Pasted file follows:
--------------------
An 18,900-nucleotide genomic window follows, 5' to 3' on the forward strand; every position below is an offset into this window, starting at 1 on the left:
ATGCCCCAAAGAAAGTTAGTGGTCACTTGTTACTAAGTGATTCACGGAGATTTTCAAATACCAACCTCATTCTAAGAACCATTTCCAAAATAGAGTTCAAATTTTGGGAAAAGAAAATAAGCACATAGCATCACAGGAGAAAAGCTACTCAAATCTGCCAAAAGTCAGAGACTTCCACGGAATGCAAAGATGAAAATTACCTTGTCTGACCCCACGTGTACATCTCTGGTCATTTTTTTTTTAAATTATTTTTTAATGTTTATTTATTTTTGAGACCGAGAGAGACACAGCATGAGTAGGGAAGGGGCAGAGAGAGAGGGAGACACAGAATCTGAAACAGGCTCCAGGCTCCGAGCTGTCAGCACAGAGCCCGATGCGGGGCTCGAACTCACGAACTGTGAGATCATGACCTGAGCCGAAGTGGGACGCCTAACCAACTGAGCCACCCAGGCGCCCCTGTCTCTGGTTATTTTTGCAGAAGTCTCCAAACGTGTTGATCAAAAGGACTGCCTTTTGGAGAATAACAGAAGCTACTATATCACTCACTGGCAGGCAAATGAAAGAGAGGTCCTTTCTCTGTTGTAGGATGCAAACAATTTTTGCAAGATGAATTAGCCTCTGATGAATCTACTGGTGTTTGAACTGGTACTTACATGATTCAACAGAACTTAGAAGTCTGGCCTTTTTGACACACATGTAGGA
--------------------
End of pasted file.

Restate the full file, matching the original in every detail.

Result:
An 18,900-nucleotide genomic window follows, 5' to 3' on the forward strand; every position below is an offset into this window, starting at 1 on the left:
ATGCCCCAAAGAAAGTTAGTGGTCACTTGTTACTAAGTGATTCACGGAGATTTTCAAATACCAACCTCATTCTAAGAACCATTTCCAAAATAGAGTTCAAATTTTGGGAAAAGAAAATAAGCACATAGCATCACAGGAGAAAAGCTACTCAAATCTGCCAAAAGTCAGAGACTTCCACGGAATGCAAAGATGAAAATTACCTTGTCTGACCCCACGTGTACATCTCTGGTCATTTTTTTTTTAAATTATTTTTTAATGTTTATTTATTTTTGAGACCGAGAGAGACACAGCATGAGTAGGGAAGGGGCAGAGAGAGAGGGAGACACAGAATCTGAAACAGGCTCCAGGCTCCGAGCTGTCAGCACAGAGCCCGATGCGGGGCTCGAACTCACGAACTGTGAGATCATGACCTGAGCCGAAGTGGGACGCCTAACCAACTGAGCCACCCAGGCGCCCCTGTCTCTGGTTATTTTTGCAGAAGTCTCCAAACGTGTTGATCAAAAGGACTGCCTTTTGGAGAATAACAGAAGCTACTATATCACTCACTGGCAGGCAAATGAAAGAGAGGTCCTTTCTCTGTTGTAGGATGCAAACAATTTTTGCAAGATGAATTAGCCTCTGATGAATCTACTGGTGTTTGAACTGGTACTTACATGATTCAACAGAACTTAGAAGTCTGGCCTTTTTGACACACATGTAGGA